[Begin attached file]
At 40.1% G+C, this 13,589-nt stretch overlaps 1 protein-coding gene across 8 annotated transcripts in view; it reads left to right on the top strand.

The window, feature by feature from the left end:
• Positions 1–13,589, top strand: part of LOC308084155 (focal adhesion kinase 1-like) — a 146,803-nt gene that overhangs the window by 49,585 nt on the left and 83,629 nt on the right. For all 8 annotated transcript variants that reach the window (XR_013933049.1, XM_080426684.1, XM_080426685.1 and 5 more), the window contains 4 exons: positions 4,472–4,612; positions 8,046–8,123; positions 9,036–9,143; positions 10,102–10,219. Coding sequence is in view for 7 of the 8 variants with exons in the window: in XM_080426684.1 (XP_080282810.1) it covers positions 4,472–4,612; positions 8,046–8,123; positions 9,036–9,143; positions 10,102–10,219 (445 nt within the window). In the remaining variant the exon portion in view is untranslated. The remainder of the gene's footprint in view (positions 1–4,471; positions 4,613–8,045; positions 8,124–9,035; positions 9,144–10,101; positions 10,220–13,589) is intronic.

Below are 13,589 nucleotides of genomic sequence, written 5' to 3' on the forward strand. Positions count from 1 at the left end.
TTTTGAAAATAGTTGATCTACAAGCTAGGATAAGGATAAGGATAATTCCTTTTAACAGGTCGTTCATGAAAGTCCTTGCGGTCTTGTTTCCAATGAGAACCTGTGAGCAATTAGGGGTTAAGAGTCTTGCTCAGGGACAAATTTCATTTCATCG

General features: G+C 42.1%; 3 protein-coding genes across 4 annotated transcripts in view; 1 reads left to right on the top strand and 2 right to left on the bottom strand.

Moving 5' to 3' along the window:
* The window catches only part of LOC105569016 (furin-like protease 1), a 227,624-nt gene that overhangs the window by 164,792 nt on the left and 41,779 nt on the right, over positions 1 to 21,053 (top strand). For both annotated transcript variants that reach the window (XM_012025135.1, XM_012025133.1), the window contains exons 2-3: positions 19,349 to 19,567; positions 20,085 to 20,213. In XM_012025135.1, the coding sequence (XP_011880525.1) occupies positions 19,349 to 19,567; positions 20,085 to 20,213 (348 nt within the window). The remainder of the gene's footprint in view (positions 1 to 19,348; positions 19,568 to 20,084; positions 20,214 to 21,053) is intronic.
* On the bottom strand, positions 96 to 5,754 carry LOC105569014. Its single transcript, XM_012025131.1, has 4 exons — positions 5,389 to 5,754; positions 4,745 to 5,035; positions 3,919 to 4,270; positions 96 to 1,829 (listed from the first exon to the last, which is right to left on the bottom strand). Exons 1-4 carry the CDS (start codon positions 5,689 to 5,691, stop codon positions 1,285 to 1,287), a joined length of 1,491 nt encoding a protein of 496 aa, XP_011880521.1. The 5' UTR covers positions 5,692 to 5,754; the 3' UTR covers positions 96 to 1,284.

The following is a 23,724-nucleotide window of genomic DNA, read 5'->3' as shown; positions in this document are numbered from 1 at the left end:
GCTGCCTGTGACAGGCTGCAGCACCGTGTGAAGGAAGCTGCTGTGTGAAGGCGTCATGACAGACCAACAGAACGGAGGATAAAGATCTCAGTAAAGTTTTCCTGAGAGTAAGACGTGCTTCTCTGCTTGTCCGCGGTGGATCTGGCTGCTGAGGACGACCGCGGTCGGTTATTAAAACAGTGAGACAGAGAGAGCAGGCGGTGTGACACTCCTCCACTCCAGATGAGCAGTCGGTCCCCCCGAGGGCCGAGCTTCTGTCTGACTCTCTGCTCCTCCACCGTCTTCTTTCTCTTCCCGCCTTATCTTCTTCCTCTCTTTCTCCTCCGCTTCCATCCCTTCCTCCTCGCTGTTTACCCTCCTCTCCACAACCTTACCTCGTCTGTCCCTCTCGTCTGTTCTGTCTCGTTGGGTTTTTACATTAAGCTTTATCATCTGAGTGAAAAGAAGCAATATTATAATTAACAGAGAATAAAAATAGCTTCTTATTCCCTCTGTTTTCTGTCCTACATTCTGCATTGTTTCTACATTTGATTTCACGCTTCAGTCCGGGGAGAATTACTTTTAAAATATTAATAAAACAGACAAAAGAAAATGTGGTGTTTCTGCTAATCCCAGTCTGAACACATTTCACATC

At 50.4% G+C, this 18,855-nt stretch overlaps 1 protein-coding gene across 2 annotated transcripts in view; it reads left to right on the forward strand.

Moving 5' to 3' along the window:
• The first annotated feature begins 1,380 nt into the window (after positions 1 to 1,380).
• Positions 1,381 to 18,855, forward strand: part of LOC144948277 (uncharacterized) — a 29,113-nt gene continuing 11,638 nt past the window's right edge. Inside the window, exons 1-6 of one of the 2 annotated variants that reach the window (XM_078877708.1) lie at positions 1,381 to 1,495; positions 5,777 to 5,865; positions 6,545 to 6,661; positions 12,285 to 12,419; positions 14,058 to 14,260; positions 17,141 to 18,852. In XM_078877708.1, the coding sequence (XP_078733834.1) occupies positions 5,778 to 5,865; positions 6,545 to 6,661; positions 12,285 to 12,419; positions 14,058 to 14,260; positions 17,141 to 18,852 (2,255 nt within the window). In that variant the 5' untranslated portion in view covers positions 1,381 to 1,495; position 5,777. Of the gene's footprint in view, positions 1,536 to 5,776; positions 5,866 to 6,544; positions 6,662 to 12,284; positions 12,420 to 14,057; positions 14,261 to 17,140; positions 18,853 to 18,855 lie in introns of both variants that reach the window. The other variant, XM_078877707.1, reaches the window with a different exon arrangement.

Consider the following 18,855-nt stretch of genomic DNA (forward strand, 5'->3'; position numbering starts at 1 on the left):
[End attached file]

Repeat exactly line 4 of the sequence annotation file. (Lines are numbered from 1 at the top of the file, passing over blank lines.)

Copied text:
Below are 13,589 nucleotides of genomic sequence, written 5' to 3' on the forward strand. Positions count from 1 at the left end.